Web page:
Here in the Virgin Islands we love our SEA TURTLES! The community has many programs and non-profit organizations advocating for our turtles so we like to think they love us back!
- Common items include jellyfish, seaweed, crabs, shrimp, sponges, snails, algae and mollusk.
- Sea turtles spend most of their lives in the water, where not much information can be gathered on their behavior. Most of what is known about sea turtle behavior is obtained by observing hatchlings and females that leave the water to lay eggs. Sea turtles, like salmon, will return to the same nesting grounds at which they were born. When females come to the shore, they dig out a nest in the ground with their back flippers, bury their clutch of eggs and return to the ocean. After hatching, the young may take as long as a week to dig themselves out of the nest. They emerge at night, move toward the ocean and remain there, solitary, until it is time to mate.
- It is difficult to find population numbers for sea turtles because male and juvenile sea turtles do not return to shore once they hatch and reach the ocean, which makes it hard to keep track of them.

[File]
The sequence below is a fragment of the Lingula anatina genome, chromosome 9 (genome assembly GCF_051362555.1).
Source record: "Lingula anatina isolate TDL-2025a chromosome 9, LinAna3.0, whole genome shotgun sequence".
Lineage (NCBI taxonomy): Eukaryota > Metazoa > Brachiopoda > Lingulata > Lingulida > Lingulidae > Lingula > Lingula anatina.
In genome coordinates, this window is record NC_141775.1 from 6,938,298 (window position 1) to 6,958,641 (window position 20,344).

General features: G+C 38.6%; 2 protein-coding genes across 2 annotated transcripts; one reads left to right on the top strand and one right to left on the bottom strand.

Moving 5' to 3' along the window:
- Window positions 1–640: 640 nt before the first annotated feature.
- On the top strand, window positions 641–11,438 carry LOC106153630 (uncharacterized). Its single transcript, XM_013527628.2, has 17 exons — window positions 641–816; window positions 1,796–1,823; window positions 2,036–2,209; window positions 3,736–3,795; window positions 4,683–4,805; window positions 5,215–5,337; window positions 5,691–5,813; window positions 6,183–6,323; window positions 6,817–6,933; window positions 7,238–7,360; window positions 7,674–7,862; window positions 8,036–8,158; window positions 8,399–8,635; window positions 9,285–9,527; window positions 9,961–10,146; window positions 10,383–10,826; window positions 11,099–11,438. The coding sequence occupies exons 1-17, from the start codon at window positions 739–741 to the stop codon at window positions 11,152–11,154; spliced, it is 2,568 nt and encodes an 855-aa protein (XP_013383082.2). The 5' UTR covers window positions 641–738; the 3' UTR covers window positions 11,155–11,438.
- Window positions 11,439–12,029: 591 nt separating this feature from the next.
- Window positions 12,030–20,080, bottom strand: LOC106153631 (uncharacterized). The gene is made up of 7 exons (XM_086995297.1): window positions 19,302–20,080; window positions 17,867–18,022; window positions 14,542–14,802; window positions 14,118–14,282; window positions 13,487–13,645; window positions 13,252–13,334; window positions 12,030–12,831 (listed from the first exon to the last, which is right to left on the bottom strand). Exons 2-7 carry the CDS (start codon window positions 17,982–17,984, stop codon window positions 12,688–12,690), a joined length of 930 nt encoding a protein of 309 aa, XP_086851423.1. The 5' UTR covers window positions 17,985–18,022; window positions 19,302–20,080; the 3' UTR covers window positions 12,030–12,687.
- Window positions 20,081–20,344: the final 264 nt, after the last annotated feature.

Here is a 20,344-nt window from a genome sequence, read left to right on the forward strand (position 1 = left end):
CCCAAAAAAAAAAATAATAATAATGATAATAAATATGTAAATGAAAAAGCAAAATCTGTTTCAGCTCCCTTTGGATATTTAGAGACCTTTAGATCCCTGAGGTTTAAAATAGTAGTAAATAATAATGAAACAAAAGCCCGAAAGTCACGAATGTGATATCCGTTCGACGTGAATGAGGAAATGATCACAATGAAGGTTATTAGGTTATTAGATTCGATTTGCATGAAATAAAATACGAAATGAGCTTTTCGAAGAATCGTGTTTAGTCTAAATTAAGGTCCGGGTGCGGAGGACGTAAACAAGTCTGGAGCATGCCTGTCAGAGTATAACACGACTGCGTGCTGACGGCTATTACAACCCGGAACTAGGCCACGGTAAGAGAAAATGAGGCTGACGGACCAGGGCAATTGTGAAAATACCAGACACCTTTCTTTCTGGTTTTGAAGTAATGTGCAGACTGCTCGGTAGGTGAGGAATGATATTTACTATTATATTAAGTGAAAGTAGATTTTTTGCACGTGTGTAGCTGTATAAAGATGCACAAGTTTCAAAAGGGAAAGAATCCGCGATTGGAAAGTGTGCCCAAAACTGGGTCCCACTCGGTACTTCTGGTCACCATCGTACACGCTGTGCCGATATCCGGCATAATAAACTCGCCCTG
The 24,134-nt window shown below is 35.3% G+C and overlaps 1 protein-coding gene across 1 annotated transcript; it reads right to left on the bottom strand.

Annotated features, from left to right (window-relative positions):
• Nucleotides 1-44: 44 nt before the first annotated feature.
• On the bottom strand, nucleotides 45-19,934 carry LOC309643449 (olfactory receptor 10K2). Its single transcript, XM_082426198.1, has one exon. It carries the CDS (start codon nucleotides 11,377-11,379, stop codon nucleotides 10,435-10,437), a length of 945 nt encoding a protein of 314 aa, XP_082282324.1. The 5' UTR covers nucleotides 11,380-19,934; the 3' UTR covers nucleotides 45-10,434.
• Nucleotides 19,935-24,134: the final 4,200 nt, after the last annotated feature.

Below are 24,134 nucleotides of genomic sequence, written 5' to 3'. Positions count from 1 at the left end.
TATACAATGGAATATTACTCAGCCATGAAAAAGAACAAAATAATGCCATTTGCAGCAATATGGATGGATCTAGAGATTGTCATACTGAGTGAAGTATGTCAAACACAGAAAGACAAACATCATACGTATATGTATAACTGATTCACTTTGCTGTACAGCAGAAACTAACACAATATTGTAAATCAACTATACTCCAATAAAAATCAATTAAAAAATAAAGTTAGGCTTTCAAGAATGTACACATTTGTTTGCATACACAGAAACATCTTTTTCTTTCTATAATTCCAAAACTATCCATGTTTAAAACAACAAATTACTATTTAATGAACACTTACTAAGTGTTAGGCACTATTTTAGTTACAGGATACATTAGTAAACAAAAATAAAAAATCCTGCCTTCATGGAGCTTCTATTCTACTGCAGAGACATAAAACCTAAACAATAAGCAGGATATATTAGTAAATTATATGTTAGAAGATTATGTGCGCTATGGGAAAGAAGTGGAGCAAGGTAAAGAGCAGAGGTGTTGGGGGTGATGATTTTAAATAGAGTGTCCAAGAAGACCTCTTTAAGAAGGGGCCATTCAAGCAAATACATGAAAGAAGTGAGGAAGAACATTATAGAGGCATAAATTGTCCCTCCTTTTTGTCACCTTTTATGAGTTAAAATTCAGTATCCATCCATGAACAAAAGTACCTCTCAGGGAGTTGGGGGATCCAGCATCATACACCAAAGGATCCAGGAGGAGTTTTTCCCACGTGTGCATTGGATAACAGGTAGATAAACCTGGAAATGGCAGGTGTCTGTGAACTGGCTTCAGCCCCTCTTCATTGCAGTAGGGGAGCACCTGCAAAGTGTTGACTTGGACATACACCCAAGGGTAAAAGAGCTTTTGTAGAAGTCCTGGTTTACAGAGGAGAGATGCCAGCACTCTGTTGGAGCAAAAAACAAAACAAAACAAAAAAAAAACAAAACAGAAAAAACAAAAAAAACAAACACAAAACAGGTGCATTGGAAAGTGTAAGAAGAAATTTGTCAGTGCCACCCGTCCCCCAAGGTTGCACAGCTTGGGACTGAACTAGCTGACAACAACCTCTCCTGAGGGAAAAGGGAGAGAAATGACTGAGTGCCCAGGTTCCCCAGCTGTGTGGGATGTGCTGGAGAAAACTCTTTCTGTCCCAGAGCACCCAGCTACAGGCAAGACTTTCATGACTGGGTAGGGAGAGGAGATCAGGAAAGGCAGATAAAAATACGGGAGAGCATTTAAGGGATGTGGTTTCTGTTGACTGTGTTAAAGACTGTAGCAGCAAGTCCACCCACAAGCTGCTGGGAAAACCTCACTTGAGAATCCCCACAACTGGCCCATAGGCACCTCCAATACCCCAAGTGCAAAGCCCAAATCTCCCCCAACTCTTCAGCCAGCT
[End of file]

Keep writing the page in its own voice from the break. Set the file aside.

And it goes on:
Sea Turtles of the Virgin Island
Friends of Virgin Islands National Park websites explains that two endangered sea turtles, the hawksbill and the green, are commonly seen in St. John’s waters. The hawksbill, shown here, comes ashore on remote St. John beaches to dig its nest and lay eggs. After burying the eggs in the warm sand, the female returns to offshore waters. When the youngsters hatch, they instinctively turn toward the sea. Despite laws protecting them in some countries, they are still hunted in some areas for their shells and meat.
Sea Turtle Information & Organizations
- The Sea Turtle Conservancy
- supports Sea Turtle Research and Conservation in the United States. The website has a ton of wonderful information, including a great Frequently Asked Questions About Sea Turtles section.
- They also have worked rehabilitating injured Sea Turtles and releasing them back into the Ocean with non invasive trackers. Would you like to see where these Turtles have been? Check out their live migration maps here!
Have you ever been to the Virgin Islands and spotted a Sea Turtle while snorkeling? Share your story with us below!